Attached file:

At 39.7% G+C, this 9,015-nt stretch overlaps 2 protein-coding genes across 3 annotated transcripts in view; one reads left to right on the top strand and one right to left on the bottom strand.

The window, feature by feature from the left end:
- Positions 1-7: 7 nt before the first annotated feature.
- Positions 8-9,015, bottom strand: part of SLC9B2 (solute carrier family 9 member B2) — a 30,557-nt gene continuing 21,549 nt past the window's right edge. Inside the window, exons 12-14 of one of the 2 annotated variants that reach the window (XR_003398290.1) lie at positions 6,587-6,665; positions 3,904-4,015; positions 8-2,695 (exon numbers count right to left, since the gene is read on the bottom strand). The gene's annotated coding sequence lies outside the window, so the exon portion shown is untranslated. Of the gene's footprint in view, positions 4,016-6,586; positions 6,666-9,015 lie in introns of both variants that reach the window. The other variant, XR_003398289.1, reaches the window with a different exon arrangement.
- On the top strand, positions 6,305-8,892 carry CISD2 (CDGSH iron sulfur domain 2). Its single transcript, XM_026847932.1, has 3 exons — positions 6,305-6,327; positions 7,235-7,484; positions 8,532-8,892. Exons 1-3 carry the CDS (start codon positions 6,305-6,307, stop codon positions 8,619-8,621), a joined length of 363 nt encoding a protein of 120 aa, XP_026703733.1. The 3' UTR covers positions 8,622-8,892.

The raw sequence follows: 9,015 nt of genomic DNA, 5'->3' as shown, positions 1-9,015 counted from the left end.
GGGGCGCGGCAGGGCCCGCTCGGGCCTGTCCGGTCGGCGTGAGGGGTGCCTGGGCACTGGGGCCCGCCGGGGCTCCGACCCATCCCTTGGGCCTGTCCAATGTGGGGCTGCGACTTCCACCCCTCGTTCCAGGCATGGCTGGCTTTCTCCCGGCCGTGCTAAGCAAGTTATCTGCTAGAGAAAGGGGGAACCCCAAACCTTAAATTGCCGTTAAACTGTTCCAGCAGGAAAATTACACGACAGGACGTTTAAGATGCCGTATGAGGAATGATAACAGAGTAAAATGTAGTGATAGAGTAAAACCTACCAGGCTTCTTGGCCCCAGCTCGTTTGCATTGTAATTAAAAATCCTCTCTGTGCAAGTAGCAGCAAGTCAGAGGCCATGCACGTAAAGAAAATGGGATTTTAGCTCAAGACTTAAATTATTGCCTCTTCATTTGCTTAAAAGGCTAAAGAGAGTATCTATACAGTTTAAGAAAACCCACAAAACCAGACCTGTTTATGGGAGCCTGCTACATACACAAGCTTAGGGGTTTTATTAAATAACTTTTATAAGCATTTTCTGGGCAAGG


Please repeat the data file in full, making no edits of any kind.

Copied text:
At 39.7% G+C, this 9,015-nt stretch overlaps 2 protein-coding genes across 3 annotated transcripts in view; one reads left to right on the top strand and one right to left on the bottom strand.

The window, feature by feature from the left end:
- Positions 1-7: 7 nt before the first annotated feature.
- Positions 8-9,015, bottom strand: part of SLC9B2 (solute carrier family 9 member B2) — a 30,557-nt gene continuing 21,549 nt past the window's right edge. Inside the window, exons 12-14 of one of the 2 annotated variants that reach the window (XR_003398290.1) lie at positions 6,587-6,665; positions 3,904-4,015; positions 8-2,695 (exon numbers count right to left, since the gene is read on the bottom strand). The gene's annotated coding sequence lies outside the window, so the exon portion shown is untranslated. Of the gene's footprint in view, positions 4,016-6,586; positions 6,666-9,015 lie in introns of both variants that reach the window. The other variant, XR_003398289.1, reaches the window with a different exon arrangement.
- On the top strand, positions 6,305-8,892 carry CISD2 (CDGSH iron sulfur domain 2). Its single transcript, XM_026847932.1, has 3 exons — positions 6,305-6,327; positions 7,235-7,484; positions 8,532-8,892. Exons 1-3 carry the CDS (start codon positions 6,305-6,307, stop codon positions 8,619-8,621), a joined length of 363 nt encoding a protein of 120 aa, XP_026703733.1. The 3' UTR covers positions 8,622-8,892.

The raw sequence follows: 9,015 nt of genomic DNA, 5'->3' as shown, positions 1-9,015 counted from the left end.
GGGGCGCGGCAGGGCCCGCTCGGGCCTGTCCGGTCGGCGTGAGGGGTGCCTGGGCACTGGGGCCCGCCGGGGCTCCGACCCATCCCTTGGGCCTGTCCAATGTGGGGCTGCGACTTCCACCCCTCGTTCCAGGCATGGCTGGCTTTCTCCCGGCCGTGCTAAGCAAGTTATCTGCTAGAGAAAGGGGGAACCCCAAACCTTAAATTGCCGTTAAACTGTTCCAGCAGGAAAATTACACGACAGGACGTTTAAGATGCCGTATGAGGAATGATAACAGAGTAAAATGTAGTGATAGAGTAAAACCTACCAGGCTTCTTGGCCCCAGCTCGTTTGCATTGTAATTAAAAATCCTCTCTGTGCAAGTAGCAGCAAGTCAGAGGCCATGCACGTAAAGAAAATGGGATTTTAGCTCAAGACTTAAATTATTGCCTCTTCATTTGCTTAAAAGGCTAAAGAGAGTATCTATACAGTTTAAGAAAACCCACAAAACCAGACCTGTTTATGGGAGCCTGCTACATACACAAGCTTAGGGGTTTTATTAAATAACTTTTATAAGCATTTTCTGGGCAAGG